Apprenticeship week: The crucial role of apprenticeships in building the net zero energy workforce
Jess Butcher, a third-year apprentice on the Advanced Apprenticeship programme with National Grid Electricity Transmission, is training to become a substation craftsperson in North Kent. Here, she talks about the importance of apprenticeships in developing skills for young people and building the net zero workforce.
National Grid’s ‘Building the Net Zero Energy Workforce’ report found that the energy industry needs to recruit 400,000 jobs between now and 2050 to get the UK to net zero. The report revealed that more than half of UK adults want to work for a company that is helping the country to reach net zero, and a career tackling climate change is one of the top motivators for young adults aged between 18-24 – this was one of the key reasons I wanted to join National Grid.
My dad worked as a substation craftsperson, and when I was a child, I was always inquisitive and eager to learn how mechanics worked from him. I wasn’t initially looking for an apprenticeship myself; my interest was in animals and conservation. I went on to study veterinary medicine at university, but I soon realised that formal learning was not the right path for me. At that point, I started to think about combining my love of the planet with being outside of the classroom. I was really inspired by my dad’s career and now, after three years of really hard work, I’m almost at the point of qualifying into the same type of role he did before his retirement.
There is a huge need for apprenticeships in the industry. We need more young people to choose Science, Technology, Engineering and Math (STEM) subjects and to be supported into careers in the sector. Everything in day-to-day life revolves around STEM in one way or another, and we need future generations to be equipped with the knowledge and experience to drive the energy transition.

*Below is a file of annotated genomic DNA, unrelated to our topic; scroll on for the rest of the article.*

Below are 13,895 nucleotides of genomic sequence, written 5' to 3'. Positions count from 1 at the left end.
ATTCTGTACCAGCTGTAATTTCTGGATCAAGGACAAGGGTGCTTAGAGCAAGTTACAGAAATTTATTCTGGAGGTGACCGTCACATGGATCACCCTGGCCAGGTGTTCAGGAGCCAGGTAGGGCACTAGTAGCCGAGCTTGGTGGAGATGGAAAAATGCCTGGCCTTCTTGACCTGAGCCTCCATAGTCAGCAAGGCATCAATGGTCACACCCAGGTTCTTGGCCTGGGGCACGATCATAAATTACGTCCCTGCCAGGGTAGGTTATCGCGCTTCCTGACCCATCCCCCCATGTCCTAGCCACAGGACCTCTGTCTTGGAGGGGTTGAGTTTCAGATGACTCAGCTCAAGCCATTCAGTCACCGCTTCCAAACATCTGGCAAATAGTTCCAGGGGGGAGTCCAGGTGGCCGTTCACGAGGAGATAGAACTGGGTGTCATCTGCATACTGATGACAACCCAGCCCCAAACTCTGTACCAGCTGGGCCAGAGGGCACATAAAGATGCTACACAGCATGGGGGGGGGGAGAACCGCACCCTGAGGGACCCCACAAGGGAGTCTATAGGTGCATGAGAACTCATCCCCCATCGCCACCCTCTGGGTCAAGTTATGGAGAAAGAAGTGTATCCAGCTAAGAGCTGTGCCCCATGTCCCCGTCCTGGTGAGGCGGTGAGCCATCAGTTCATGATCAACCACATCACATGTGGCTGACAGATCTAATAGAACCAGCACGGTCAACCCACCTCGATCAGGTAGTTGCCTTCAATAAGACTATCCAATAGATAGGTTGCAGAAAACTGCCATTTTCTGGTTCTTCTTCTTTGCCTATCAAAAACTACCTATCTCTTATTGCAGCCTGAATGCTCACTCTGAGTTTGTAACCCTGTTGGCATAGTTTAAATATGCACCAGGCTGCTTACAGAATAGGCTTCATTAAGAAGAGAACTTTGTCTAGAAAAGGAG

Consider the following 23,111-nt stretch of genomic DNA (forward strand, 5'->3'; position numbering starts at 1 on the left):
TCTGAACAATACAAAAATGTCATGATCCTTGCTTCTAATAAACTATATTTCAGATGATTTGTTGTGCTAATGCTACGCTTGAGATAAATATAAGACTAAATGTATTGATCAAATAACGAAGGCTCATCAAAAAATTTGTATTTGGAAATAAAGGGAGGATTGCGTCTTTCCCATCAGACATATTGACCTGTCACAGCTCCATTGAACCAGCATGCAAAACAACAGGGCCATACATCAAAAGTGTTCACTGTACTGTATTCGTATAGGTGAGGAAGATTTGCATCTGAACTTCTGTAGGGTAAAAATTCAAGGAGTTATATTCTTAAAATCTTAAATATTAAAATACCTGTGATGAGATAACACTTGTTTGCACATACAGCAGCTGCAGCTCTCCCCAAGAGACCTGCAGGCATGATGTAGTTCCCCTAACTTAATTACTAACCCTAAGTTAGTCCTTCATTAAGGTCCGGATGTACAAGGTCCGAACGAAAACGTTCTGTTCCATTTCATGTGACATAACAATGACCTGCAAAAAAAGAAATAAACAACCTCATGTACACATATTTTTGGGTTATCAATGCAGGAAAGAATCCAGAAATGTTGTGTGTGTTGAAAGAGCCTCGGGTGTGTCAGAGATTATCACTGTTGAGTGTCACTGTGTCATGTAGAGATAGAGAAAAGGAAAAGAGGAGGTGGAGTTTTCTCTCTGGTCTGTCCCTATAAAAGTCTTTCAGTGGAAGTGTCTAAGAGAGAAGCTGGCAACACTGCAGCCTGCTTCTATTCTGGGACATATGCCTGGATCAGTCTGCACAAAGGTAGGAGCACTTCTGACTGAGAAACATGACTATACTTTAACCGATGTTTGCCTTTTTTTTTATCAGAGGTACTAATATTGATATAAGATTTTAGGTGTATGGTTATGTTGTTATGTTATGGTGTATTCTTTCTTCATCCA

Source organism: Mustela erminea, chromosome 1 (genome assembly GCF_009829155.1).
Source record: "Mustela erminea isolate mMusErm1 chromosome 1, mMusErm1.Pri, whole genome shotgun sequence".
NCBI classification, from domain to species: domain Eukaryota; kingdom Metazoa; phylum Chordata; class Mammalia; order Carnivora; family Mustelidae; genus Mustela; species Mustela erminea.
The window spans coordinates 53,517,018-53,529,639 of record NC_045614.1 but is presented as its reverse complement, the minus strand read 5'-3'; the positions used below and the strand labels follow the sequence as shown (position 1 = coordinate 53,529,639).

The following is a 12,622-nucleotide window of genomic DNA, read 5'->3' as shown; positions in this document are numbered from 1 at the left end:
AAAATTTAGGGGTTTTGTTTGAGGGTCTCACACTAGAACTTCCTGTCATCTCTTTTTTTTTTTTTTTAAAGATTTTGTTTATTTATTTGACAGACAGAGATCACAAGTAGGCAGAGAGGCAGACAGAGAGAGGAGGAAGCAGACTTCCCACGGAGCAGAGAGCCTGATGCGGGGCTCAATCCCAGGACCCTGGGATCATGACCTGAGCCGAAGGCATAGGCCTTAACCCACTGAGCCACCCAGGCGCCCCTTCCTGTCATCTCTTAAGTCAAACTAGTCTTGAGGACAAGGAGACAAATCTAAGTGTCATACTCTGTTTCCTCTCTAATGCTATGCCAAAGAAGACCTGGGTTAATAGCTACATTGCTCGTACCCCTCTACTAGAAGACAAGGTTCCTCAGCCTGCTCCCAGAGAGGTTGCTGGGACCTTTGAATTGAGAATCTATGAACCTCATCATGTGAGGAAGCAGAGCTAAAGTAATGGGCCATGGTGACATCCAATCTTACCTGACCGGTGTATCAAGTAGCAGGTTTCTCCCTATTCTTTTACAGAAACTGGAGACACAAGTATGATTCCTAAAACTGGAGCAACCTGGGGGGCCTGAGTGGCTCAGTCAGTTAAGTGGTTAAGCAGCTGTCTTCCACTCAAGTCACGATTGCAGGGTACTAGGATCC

Building a diverse workforce is a crucial part of this – everybody brings different ideas to a company, which creates innovation. As an apprentice, I know that my ideas are appreciated and I’m listened to, and you can’t progress or find new solutions to challenges without giving everybody that same opportunity. When people are free to express themselves, it creates an inclusive environment, and people are more likely to speak up and put that extra effort in if they feel valued and heard.
There are always new ideas for how we’re going to achieve net zero, and looking ahead, I’m intrigued to see what changes are going to happen as the industry undergoes rapid transformation. I’m excited to be at the forefront of those changes– it’s a really big thing to be part of.
I think one of the best parts of being an apprentice is that we gain such a breadth of knowledge and understanding of the transmission network and how it operates. We’re not just trained for the position we’re going into – we learn about all the different roles around it. The apprenticeship is a fantastic stepping-stone and there are lots of opportunities for progression. Once I finish, I have so many career paths I can take, and I could even go to work in a completely different area of the organisation.
Alongside the physical skills I’ve learned, my personal development has come on leaps and bounds whilst working at National Grid. There are a whole host of courses available, and my interpersonal skills have improved. I’ve been nurtured, supported, and challenged to push myself by my colleagues, and my confidence has grown significantly since I first started.
I’m so proud to have a role in delivering the energy transition – and to be a woman in STEM, pushing the boundaries of energy innovation to get us to net zero.
National Grid offers a range of different Advanced Apprenticeships and Higher Apprenticeships to recruit a new generation of talent, charged with the destiny of shaping the future of energy. Read more about their apprenticeship programmes here.
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